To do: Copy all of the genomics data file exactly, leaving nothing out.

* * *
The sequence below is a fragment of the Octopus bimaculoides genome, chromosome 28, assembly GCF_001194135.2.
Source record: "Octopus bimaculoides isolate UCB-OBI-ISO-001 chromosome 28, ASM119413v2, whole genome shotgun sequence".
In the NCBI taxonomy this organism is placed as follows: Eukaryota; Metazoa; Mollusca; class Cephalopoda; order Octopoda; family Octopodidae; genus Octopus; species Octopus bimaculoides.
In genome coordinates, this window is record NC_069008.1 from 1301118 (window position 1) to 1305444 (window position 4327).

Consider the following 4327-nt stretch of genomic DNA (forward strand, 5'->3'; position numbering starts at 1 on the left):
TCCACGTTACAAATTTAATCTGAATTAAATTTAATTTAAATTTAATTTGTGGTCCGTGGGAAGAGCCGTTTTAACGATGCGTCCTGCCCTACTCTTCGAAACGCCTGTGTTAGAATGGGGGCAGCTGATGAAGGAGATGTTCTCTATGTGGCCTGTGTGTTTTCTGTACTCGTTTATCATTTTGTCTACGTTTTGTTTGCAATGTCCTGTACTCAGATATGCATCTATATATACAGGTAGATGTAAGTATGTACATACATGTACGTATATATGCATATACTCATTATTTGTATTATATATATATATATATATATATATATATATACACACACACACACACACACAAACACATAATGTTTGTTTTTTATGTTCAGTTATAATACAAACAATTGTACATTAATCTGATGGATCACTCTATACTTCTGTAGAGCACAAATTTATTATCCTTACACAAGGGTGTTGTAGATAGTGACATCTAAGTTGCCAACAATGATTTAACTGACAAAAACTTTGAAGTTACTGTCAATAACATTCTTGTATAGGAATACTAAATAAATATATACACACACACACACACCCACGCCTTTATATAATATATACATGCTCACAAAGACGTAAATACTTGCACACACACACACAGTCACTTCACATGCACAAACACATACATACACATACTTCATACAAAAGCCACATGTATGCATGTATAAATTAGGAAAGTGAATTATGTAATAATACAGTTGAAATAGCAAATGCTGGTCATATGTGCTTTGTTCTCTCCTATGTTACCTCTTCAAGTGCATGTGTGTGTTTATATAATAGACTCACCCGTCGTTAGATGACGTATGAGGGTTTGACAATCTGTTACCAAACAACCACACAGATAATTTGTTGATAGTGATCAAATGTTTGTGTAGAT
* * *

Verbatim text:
The sequence below is a fragment of the Octopus bimaculoides genome, chromosome 28, assembly GCF_001194135.2.
Source record: "Octopus bimaculoides isolate UCB-OBI-ISO-001 chromosome 28, ASM119413v2, whole genome shotgun sequence".
In the NCBI taxonomy this organism is placed as follows: Eukaryota; Metazoa; Mollusca; class Cephalopoda; order Octopoda; family Octopodidae; genus Octopus; species Octopus bimaculoides.
In genome coordinates, this window is record NC_069008.1 from 1301118 (window position 1) to 1305444 (window position 4327).

Consider the following 4327-nt stretch of genomic DNA (forward strand, 5'->3'; position numbering starts at 1 on the left):
TCCACGTTACAAATTTAATCTGAATTAAATTTAATTTAAATTTAATTTGTGGTCCGTGGGAAGAGCCGTTTTAACGATGCGTCCTGCCCTACTCTTCGAAACGCCTGTGTTAGAATGGGGGCAGCTGATGAAGGAGATGTTCTCTATGTGGCCTGTGTGTTTTCTGTACTCGTTTATCATTTTGTCTACGTTTTGTTTGCAATGTCCTGTACTCAGATATGCATCTATATATACAGGTAGATGTAAGTATGTACATACATGTACGTATATATGCATATACTCATTATTTGTATTATATATATATATATATATATATATATATATACACACACACACACACACACAAACACATAATGTTTGTTTTTTATGTTCAGTTATAATACAAACAATTGTACATTAATCTGATGGATCACTCTATACTTCTGTAGAGCACAAATTTATTATCCTTACACAAGGGTGTTGTAGATAGTGACATCTAAGTTGCCAACAATGATTTAACTGACAAAAACTTTGAAGTTACTGTCAATAACATTCTTGTATAGGAATACTAAATAAATATATACACACACACACACACCCACGCCTTTATATAATATATACATGCTCACAAAGACGTAAATACTTGCACACACACACACAGTCACTTCACATGCACAAACACATACATACACATACTTCATACAAAAGCCACATGTATGCATGTATAAATTAGGAAAGTGAATTATGTAATAATACAGTTGAAATAGCAAATGCTGGTCATATGTGCTTTGTTCTCTCCTATGTTACCTCTTCAAGTGCATGTGTGTGTTTATATAATAGACTCACCCGTCGTTAGATGACGTATGAGGGTTTGACAATCTGTTACCAAACAACCACACAGATAATTTGTTGATAGTGATCAAATGTTTGTGTAGAT